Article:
Back in 2010, Rep. Joseph Cao, the first Vietnamese-American to serve in Congress, bungled his visit to Vietnam and was highly criticized for it.
First, it was a plain bad idea to go to the communist country just when that government increased its persecution of religious groups there, especially the Catholic Church.
Second, Cao was in such a hurry he whisked there without telling anyone and the world ended up learning about it through the (very self-serving) reporting of state-owned media from Vietnam.
Many called him a tool – knowing or otherwise – of the Vietnamese government, or at least of the Vietnamese propaganda machine. Others shook their heads and thought, boy, how naive can Cao get. They were most disappointed that Cao, a former Jesuit seminarian, didn’t even say or do anything to help the oppressed Catholics there.
Now, a diplomatic cable disclosed in the WikiLeaks database finally (but only partially) vindicated Cao.
The note written by the U.S. Ambassador to Hanoi reveals that Cao did speak out for freedom of religion in the country, going so far as a to call for placing Vietnam on the list of Countries of Particular Concern on religious rights.
But that note also reveals Cao as a political lightweight who was no match for the seasoned government officials that he met on his trip, and anything he might have planned to do about human rights in Vietnam was easily neutralized.
For sure, Cao had a good time on his trip, as part of a 3-member delegation with Eni Faleomavaega (a nonvoting Congressman from American Samoa) and Michael Honda (D-San Jose).
Cao and Honda got to Saigon first. Accompanied by consulate officers, they met with the External Relations Office and then, on their own, they visited the largest and best known maternity hospital of Vietnam, the Tu Du (Từ Dũ) Hospital.
Then Cao went to visit his hometown, Trung Chanh, which is in the far end of Ho Chi Minh City.
The next day, Faleomavaega arrived and the three flew to Hanoi, where Ambassador Michael Michalak took them around.
In the evening, the delegation was hosted by the National Assembly Foreign Affairs Vice Chairman, Ngo Quang Xuan.
That was when Cao spoke up. According to the cable,
Congressman Cao offered his personal, frank assessment of the current human rights and religious freedom situations in Vietnam, including a recommendation that Vietnam be returned to the CPC list.
“Not surprisingly,” the note said, “the Congressman’s statements prompted a strong rebuttal from Vice Chairman Xuan, who strongly defended the GVN position on human rights and religious freedom with well-known talking points.”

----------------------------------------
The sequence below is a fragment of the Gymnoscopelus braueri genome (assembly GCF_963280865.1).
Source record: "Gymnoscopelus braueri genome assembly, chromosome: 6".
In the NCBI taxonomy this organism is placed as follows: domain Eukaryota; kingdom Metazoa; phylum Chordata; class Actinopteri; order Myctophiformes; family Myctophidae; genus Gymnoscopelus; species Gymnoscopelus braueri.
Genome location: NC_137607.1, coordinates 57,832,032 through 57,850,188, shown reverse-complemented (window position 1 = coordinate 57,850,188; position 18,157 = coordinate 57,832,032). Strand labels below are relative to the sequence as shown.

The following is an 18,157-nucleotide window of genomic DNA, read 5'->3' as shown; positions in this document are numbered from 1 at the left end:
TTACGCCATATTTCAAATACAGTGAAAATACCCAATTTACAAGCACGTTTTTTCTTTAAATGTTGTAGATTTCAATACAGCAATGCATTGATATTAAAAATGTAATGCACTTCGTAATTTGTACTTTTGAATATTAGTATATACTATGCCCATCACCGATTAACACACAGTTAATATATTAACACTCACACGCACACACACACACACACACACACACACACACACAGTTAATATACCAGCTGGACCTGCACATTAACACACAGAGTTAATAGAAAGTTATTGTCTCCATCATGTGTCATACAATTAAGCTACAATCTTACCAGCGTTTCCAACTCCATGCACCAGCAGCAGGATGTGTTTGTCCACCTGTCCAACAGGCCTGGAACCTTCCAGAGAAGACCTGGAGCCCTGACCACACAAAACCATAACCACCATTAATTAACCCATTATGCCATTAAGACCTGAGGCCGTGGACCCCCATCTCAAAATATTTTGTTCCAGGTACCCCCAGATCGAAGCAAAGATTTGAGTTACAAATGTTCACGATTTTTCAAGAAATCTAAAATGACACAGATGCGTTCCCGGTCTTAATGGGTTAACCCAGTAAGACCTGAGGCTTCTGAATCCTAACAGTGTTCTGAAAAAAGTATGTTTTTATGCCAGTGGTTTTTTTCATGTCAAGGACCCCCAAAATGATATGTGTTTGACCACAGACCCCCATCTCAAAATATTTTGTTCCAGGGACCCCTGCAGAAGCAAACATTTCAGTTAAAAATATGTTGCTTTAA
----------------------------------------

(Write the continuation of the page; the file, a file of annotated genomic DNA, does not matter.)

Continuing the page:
And … that was it from Cao!
Hit by a barrage of “well-known talking points,” Cao shut up. The whole religious freedom thing was never brought up again. No more CPC talk.
The next day, meeting with even bigger cheese from the Vietnamese side, Cao became utterly meek. The cable made him out to be close to apologetic. Meeting with the Chairman of the Foreign Affairs committee:
Congressman Cao, speaking in Vietnamese, assured [Nguyen Van] Son that he did not intend to overthrow the Vietnamese Government. All political disagreements should be expressed openly in order to find common ground on issues of concern. “It is important that we continue to talk together and address any differences,” he noted.
Meeting with the Chairman of the State Committee for Overseas Vietnamese (a position which makes him something of the sworn enemy of Vietnamese-American anti-communist protestors):
Representative Cao stated that many Vietnamese-Americans are vocal about issues facing Vietnam because they want to see the country prosper.
Meeting with the Vice Foreign Minister (who’s now the Foreign Minister):
Cao thanked the GVN for granting him a visa and allowing him to return to his country of birth. Congressman Cao noted that he continues to have a strong affinity for Vietnam even though he left when he was eight years old. Congressman Cao said he would continue to express his personal opinions on issues facing Vietnam, but only with the intent of making Vietnam a stronger, more stable and prosperous country.
Somehow one dress-down from a second-tier official was enough to drain Cao of all advocacy energy.